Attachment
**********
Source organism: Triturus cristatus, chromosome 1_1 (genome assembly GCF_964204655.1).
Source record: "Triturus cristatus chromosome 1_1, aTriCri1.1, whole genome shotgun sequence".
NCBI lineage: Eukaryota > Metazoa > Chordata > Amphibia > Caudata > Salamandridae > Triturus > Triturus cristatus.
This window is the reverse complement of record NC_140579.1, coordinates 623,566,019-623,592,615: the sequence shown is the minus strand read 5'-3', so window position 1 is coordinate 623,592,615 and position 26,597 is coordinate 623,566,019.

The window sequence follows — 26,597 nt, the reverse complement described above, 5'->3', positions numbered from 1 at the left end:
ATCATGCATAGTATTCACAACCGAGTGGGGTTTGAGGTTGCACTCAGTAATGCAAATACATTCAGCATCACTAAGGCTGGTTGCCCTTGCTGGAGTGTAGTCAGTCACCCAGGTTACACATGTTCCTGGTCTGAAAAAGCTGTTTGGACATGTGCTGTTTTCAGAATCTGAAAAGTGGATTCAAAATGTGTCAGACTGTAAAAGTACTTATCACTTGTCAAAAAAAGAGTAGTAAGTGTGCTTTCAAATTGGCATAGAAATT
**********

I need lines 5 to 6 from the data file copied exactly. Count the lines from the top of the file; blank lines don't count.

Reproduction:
The window sequence follows — 26,597 nt, the reverse complement described above, 5'->3', positions numbered from 1 at the left end:
ATCATGCATAGTATTCACAACCGAGTGGGGTTTGAGGTTGCACTCAGTAATGCAAATACATTCAGCATCACTAAGGCTGGTTGCCCTTGCTGGAGTGTAGTCAGTCACCCAGGTTACACATGTTCCTGGTCTGAAAAAGCTGTTTGGACATGTGCTGTTTTCAGAATCTGAAAAGTGGATTCAAAATGTGTCAGACTGTAAAAGTACTTATCACTTGTCAAAAAAAGAGTAGTAAGTGTGCTTTCAAATTGGCATAGAAATT